dc.contributor.authorShanmugam, Raghuvaran
dc.contributor.authorZhang, Fan
dc.contributor.authorSrinivasan, Harini
dc.contributor.authorCharles Richard, John Lalith
dc.contributor.authorLiu, Kaiwen I.
dc.contributor.authorZhang, Xiujun
dc.contributor.authorWoo, Cheok Wei A.
dc.contributor.authorChua, Zi Hao M.
dc.contributor.authorBuschdorf, Jan Paul
dc.contributor.authorMeaney, Michael J.
dc.contributor.authorTan, Meng How
dc.date.accessioned2019-01-07T01:31:23Z
dc.date.available2019-01-07T01:31:23Z
dc.date.issued2018
dc.identifier.citationShanmugam, R., Zhang, F., Srinivasan, H., Charles Richard, J. L., Liu, K. I., Zhang, X., . . . Tan, M. H. (2018). SRSF9 selectively represses ADAR2-mediated editing of brain-specific sites in primates. Nucleic Acids Research, 46(14), 7379-7395. doi:10.1093/nar/gky615en_US
dc.identifier.issn0305-1048en_US
dc.identifier.urihttp://hdl.handle.net/10220/47392
dc.description.abstractAdenosine-to-inosine (A-to-I) RNA editing displays diverse spatial patterns across different tissues. However, the human genome encodes only two catalytically active editing enzymes (ADAR1 and ADAR2), suggesting that other regulatory factors help shape the editing landscape. Here, we show that the splicing factor SRSF9 selectively controls the editing of many brain-specific sites in primates. SRSF9 is more lowly expressed in the brain than in non-brain tissues. Gene perturbation experiments and minigene analysis of candidate sites demonstrated that SRSF9 could robustly repress A-to-I editing by ADAR2. We found that SRSF9 biochemically interacted with ADAR2 in the nucleus via its RRM2 domain. This interaction required the presence of the RNA substrate and disrupted the formation of ADAR2 dimers. Transcriptome-wide location analysis and RNA sequencing revealed 1328 editing sites that are controlled directly by SRSF9. This regulon is significantly enriched for brain-specific sites. We further uncovered a novel motif in the ADAR2-dependent SRSF9 binding sites and provided evidence that the splicing factor prevents loss of cell viability by inhibiting ADAR2-mediated editing of genes involved in proteostasis, energy metabolism, the cell cycle and DNA repair. Collectively, our results highlight the importance of SRSF9 as an editing regulator and suggest potential roles for other splicing factors.en_US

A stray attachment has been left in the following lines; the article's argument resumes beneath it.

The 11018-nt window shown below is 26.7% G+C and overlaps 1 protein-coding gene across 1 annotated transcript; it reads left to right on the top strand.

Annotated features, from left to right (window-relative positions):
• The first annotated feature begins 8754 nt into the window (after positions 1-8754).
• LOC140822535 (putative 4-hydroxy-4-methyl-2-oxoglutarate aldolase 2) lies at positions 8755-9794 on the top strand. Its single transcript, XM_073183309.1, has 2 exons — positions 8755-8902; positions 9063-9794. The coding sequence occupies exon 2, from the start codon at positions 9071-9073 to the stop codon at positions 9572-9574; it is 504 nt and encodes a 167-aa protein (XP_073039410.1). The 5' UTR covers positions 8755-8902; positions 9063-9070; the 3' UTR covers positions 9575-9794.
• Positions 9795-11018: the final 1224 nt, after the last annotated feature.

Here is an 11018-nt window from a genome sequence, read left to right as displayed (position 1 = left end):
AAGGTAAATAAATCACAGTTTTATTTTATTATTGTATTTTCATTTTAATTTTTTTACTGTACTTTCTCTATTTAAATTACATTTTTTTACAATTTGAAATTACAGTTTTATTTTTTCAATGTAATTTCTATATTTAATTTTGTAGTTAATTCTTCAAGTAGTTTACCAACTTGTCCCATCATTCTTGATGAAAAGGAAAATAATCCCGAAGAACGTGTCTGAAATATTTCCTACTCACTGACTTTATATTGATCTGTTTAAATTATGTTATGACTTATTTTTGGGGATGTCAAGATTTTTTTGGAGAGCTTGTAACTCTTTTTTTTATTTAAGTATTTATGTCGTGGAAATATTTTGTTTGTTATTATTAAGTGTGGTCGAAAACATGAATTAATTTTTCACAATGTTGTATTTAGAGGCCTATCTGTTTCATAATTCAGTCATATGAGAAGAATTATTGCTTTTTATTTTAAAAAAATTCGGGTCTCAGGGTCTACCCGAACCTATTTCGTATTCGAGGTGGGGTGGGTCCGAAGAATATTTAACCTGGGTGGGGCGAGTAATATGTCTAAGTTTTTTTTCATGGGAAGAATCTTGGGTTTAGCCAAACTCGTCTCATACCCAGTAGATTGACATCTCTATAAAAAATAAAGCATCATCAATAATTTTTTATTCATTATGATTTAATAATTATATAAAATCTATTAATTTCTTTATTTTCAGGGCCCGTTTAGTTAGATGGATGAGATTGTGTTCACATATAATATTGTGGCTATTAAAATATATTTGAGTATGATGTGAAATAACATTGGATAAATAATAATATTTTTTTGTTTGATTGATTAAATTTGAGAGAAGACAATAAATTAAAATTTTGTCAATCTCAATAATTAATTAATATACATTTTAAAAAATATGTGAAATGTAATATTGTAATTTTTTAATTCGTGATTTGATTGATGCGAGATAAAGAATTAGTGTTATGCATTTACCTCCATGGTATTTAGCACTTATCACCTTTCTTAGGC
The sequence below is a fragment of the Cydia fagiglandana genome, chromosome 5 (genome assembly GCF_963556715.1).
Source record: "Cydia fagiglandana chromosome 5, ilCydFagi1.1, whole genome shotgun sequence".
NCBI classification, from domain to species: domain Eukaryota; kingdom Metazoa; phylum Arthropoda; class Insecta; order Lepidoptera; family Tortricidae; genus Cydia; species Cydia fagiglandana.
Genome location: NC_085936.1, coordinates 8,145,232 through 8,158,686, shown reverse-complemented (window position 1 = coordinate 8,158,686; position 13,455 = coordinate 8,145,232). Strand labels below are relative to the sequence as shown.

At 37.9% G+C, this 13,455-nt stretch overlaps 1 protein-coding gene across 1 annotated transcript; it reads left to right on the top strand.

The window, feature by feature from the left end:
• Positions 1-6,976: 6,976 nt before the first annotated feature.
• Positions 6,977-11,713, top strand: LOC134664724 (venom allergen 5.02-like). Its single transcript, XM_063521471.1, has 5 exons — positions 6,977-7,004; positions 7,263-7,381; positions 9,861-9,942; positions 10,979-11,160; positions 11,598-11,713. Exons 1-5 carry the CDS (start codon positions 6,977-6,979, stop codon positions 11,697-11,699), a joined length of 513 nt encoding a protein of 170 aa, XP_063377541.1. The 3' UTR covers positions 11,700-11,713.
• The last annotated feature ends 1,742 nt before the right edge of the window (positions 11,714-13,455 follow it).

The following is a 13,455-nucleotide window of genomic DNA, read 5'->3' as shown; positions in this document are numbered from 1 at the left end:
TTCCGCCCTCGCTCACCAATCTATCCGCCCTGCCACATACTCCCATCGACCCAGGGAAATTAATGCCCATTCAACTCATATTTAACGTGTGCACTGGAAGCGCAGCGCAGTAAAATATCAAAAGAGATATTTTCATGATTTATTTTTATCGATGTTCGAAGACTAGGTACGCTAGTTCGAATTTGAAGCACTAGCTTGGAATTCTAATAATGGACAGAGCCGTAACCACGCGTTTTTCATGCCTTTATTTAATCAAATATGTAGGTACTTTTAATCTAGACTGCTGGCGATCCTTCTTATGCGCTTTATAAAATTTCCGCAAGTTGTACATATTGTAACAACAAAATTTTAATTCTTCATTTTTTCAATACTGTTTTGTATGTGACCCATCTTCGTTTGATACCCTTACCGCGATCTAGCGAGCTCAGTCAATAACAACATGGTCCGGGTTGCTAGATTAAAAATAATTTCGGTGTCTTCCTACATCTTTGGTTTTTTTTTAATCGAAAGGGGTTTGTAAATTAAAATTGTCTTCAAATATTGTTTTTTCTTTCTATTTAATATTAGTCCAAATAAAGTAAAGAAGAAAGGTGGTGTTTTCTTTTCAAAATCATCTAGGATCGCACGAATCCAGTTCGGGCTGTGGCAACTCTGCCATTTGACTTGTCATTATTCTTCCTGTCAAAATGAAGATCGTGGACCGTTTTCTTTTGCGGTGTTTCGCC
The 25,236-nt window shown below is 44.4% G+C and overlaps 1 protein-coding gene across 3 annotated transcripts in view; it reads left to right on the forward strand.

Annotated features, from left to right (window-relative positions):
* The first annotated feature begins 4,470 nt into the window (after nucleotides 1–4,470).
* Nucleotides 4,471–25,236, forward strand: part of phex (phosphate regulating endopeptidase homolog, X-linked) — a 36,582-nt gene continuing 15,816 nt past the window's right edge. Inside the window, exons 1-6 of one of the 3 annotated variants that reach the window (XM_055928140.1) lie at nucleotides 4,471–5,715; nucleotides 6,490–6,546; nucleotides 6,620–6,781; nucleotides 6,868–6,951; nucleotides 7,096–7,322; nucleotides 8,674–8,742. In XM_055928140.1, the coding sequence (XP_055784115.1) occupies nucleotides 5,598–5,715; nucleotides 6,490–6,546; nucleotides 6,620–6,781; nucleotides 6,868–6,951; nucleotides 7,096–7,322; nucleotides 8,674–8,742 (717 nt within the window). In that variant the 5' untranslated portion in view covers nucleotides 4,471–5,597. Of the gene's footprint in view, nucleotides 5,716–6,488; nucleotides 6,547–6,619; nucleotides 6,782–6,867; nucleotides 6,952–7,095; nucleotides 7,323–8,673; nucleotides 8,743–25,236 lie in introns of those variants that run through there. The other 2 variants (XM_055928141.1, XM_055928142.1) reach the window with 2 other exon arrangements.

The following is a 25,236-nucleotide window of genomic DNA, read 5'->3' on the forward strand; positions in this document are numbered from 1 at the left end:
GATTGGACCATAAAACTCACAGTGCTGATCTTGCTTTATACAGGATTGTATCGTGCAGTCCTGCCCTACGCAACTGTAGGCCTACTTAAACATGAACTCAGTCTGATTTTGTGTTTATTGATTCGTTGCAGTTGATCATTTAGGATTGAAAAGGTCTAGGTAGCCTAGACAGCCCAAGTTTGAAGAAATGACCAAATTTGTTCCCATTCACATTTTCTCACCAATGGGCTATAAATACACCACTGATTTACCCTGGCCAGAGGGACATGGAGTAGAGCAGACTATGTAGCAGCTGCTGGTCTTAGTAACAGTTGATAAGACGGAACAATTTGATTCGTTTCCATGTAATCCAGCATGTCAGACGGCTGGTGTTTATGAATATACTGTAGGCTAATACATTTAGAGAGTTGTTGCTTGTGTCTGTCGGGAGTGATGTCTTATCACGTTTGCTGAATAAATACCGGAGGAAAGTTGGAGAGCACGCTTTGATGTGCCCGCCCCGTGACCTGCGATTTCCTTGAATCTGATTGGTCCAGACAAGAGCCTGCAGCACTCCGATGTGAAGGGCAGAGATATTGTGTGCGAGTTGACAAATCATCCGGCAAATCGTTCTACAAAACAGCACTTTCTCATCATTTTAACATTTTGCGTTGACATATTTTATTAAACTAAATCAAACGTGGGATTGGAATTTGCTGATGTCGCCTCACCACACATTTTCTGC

dc.description.sponsorshipASTAR (Agency for Sci., Tech. and Research, S’pore)en_US
dc.description.sponsorshipNMRC (Natl Medical Research Council, S’pore)en_US
dc.format.extent17 p.en_US
dc.language.isoenen_US
dc.relation.ispartofseriesNucleic Acids Researchen_US
dc.rights© 2018 The Author(s). Published by Oxford University Press on behalf of Nucleic Acids Research. This is an Open Access article distributed under the terms of the Creative Commons Attribution Non-Commercial License (http://creativecommons.org/licenses/by-nc/4.0/), which permits non-commercial re-use, distribution, and reproduction in any medium, provided the original work is properly cited. For commercial re-use, please contact journals.permissions@oup.comen_US
dc.subjectRNAen_US
dc.subjectRNA-protein Complexesen_US
dc.subjectDRNTU::Engineering::Chemical engineering::Biochemical engineeringen_US
dc.titleSRSF9 selectively represses ADAR2-mediated editing of brain-specific sites in primatesen_US
dc.typeJournal Article
dc.contributor.schoolSchool of Chemical and Biomedical Engineeringen_US
dc.identifier.doihttp://dx.doi.org/10.1093/nar/gky615
dc.description.versionPublished versionen_US


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